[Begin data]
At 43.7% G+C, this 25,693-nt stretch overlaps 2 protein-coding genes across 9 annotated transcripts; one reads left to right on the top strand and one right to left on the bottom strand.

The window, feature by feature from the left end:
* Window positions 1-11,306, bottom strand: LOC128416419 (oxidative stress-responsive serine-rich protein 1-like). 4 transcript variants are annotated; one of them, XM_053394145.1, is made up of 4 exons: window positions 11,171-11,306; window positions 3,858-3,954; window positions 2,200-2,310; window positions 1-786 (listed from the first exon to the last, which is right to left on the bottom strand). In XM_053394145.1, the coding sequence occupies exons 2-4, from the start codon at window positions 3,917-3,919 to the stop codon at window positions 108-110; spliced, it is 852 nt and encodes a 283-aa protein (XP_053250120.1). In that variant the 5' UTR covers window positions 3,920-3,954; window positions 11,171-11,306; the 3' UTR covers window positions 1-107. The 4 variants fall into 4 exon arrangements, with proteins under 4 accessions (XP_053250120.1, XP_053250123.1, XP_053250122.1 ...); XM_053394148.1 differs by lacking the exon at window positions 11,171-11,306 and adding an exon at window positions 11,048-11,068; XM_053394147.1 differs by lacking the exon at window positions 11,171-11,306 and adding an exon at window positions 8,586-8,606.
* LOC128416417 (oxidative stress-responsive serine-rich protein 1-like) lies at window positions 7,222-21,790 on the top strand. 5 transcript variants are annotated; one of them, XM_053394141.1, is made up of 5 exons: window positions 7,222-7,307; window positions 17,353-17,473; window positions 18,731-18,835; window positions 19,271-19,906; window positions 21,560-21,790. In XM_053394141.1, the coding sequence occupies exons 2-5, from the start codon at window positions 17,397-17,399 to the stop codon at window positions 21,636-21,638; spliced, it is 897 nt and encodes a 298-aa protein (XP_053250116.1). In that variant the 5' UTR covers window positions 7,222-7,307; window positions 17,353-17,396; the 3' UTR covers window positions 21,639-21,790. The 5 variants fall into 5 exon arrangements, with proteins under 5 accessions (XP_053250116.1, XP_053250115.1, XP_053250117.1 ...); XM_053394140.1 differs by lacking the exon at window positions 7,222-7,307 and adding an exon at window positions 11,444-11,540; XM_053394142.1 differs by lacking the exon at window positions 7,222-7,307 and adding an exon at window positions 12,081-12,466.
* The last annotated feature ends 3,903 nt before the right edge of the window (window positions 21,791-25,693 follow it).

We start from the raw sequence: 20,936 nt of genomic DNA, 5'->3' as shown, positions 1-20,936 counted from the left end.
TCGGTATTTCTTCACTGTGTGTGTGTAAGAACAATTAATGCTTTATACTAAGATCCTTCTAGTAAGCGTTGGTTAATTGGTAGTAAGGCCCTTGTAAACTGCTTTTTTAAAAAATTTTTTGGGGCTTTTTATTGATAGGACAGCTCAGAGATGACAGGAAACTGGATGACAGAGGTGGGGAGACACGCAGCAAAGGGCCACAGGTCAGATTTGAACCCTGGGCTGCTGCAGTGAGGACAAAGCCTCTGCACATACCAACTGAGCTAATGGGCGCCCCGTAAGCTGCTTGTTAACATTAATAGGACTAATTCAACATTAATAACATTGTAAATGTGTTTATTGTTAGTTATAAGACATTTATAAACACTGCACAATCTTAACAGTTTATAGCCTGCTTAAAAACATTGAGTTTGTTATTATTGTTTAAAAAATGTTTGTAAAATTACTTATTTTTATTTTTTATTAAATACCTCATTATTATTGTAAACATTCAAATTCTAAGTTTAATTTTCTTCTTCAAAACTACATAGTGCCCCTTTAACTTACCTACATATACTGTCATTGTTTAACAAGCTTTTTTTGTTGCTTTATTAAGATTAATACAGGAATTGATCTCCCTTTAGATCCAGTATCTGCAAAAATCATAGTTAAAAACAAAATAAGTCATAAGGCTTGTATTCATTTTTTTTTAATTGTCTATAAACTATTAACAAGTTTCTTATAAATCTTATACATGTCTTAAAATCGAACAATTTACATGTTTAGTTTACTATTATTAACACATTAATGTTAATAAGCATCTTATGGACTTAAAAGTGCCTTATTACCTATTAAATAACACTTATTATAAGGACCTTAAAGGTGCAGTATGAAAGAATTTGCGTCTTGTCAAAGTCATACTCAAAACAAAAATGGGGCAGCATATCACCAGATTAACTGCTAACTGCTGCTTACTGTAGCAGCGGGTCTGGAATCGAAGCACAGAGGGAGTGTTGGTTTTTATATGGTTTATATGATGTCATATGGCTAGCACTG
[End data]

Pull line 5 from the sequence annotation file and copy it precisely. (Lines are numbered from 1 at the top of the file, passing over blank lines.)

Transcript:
* The last annotated feature ends 3,903 nt before the right edge of the window (window positions 21,791-25,693 follow it).